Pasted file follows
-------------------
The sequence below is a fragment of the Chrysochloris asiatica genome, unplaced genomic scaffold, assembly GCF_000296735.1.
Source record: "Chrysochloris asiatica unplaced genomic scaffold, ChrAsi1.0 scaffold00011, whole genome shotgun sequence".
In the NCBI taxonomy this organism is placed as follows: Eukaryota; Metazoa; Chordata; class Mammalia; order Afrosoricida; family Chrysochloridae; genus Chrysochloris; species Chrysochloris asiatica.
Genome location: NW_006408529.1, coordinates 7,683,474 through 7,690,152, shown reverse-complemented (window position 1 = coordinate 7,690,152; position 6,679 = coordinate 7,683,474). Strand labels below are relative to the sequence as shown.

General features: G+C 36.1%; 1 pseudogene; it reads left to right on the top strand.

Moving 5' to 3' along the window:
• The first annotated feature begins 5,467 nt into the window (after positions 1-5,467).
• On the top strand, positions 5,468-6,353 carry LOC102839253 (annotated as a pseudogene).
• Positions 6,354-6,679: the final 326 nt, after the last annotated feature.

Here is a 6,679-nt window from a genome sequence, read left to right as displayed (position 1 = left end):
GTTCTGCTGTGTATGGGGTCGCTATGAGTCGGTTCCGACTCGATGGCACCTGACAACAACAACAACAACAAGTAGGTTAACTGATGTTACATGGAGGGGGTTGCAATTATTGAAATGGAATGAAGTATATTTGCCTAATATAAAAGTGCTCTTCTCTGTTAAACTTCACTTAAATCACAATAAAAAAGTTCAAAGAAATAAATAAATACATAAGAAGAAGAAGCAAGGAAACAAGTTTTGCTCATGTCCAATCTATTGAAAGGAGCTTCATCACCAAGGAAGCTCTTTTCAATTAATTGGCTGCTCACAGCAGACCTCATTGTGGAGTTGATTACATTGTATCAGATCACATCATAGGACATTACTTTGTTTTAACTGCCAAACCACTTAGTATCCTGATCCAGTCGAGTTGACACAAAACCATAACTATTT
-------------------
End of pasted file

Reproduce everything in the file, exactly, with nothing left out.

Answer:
The sequence below is a fragment of the Chrysochloris asiatica genome, unplaced genomic scaffold, assembly GCF_000296735.1.
Source record: "Chrysochloris asiatica unplaced genomic scaffold, ChrAsi1.0 scaffold00011, whole genome shotgun sequence".
In the NCBI taxonomy this organism is placed as follows: Eukaryota; Metazoa; Chordata; class Mammalia; order Afrosoricida; family Chrysochloridae; genus Chrysochloris; species Chrysochloris asiatica.
Genome location: NW_006408529.1, coordinates 7,683,474 through 7,690,152, shown reverse-complemented (window position 1 = coordinate 7,690,152; position 6,679 = coordinate 7,683,474). Strand labels below are relative to the sequence as shown.

General features: G+C 36.1%; 1 pseudogene; it reads left to right on the top strand.

Moving 5' to 3' along the window:
• The first annotated feature begins 5,467 nt into the window (after positions 1-5,467).
• On the top strand, positions 5,468-6,353 carry LOC102839253 (annotated as a pseudogene).
• Positions 6,354-6,679: the final 326 nt, after the last annotated feature.

Here is a 6,679-nt window from a genome sequence, read left to right as displayed (position 1 = left end):
GTTCTGCTGTGTATGGGGTCGCTATGAGTCGGTTCCGACTCGATGGCACCTGACAACAACAACAACAACAAGTAGGTTAACTGATGTTACATGGAGGGGGTTGCAATTATTGAAATGGAATGAAGTATATTTGCCTAATATAAAAGTGCTCTTCTCTGTTAAACTTCACTTAAATCACAATAAAAAAGTTCAAAGAAATAAATAAATACATAAGAAGAAGAAGCAAGGAAACAAGTTTTGCTCATGTCCAATCTATTGAAAGGAGCTTCATCACCAAGGAAGCTCTTTTCAATTAATTGGCTGCTCACAGCAGACCTCATTGTGGAGTTGATTACATTGTATCAGATCACATCATAGGACATTACTTTGTTTTAACTGCCAAACCACTTAGTATCCTGATCCAGTCGAGTTGACACAAAACCATAACTATTT